Mavin Records artiste, Sidney Esiri, who is popularly known as Dr. Sid, speaks about his career and marriage in this interview with Sunday spice.
The video of the single Surulere, was quite unique. What were you trying to achieve with the concept?
I was simply trying my hand at acting. I had already shot a film with Moses Inwang, titled The Last Six Digits. So, with Surulere, I wanted a fun video. Frank Donga and I were the lead actors and Donga’s facial expressions were spot on and hilarious. I call him the Nigerian Frank Spencer. We both came up with the concept and I planned for Oba Saheed Elegushi to play a cameo role in the video but it wasn’t possible.
You seem to have an inclination for dance songs…
My last album had a variety of songs like Chop Ogbonna and Surulere. I like to get my audience involved in my stage performances. I intend to direct more videos and that was why I attended a film school in order to pursue my passion in filmmaking. I also have a short film, which I released on YouTube. My goal is to make movies that will keep you on the edge of your seat.
Do you think you have gotten to the stage where you can leave music for video directing?
Both industries are intertwined which means that I can make music and also come up with a creative concept for the video during my spare time.
Some say your songs sound alike. Do you agree?
I don’t think my songs sound alike. Baby Tornado sounds completely different from Surulere. I think people need to change the way they listen to my songs. The only thing I think is peculiar to my songs is that I like songs people can sing along to. I have been in this industry for 13 years and I have studied the market to an extent. A friend recently drew my attention to the fact that the only musicians who started out at about the same time I launched my music career are Sound Sultan and 2face. I was stunned and it means that I must be doing something right to still be around till date. I must thank the fans who have taken out time to listen to and understand my sound. I constantly try to improve on my sound and craft. My happiest moments are when I am performing on stage.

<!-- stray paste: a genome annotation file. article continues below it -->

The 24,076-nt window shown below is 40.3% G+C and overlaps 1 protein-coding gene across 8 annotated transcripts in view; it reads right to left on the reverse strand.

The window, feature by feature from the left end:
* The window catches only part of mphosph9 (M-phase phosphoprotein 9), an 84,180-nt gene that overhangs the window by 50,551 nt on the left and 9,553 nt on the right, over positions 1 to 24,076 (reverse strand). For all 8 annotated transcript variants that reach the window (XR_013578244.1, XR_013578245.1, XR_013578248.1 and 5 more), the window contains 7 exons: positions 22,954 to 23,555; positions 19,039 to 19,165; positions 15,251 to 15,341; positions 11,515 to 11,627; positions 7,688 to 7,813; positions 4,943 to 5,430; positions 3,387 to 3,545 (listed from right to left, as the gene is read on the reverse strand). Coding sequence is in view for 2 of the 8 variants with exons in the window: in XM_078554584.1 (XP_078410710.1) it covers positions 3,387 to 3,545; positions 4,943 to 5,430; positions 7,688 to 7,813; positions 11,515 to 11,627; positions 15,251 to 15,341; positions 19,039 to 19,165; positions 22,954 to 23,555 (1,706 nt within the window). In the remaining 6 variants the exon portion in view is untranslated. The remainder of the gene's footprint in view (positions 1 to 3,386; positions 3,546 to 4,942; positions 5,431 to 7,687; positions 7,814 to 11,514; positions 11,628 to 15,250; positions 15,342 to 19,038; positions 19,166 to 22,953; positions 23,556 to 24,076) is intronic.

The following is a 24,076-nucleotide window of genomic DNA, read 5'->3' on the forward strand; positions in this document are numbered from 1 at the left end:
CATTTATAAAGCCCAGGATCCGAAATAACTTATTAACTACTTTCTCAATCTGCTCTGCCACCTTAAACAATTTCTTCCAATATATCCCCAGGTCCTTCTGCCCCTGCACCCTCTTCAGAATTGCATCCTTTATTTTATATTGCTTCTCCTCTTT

You’ve been around for over a decade. Are you happy with where you are now?
I don’t regret any stage I find myself in life. Some people might say I am not as big as I am supposed to be but that’s their opinion. God has his plans for me and every step I take brings me closer to fulfilling my destiny. I could have been more aggressive with my career and fade off like a lot of artistes but I’m still here 13 years on. I can’t really complain about that because I make enough money to feed my family and invest in other businesses. I am not greedy but content with life.
Your industry is quite competitive, how do you handle that aspect?
I will give my late dad and my mum the credit because they raised me well. There is a popular saying that “you don’t have look at someone else’s watch to look at your time.” I’m not envious of anyone. As a matter of fact, what makes you a success is what you do with your achievements. Not many are aware of the fact that how you comport yourself helps to determine your personality and shapes your future. My dad thought me to strive for perfection but he also told me that consistency is what keeps you relevant. That is one of the reasons why I keep putting out good music.
In what ways does your family plan to immortalise him?
To be honest, my father is already immortalised through the way we live our lives. I have a family name to protect and I also want to be known as Justus Esiri’s son. He is being remembered and celebrated through my actions. I am a representation of his legacy and I can’t reveal what my family’s plans are in this area. Irrespective of what comes my way, I always remember that I have a name and pedigree to protect.
Has being his son put you under so much pressure especially from his fans?
Yes, it has and right from the outset of my music career, I was committed to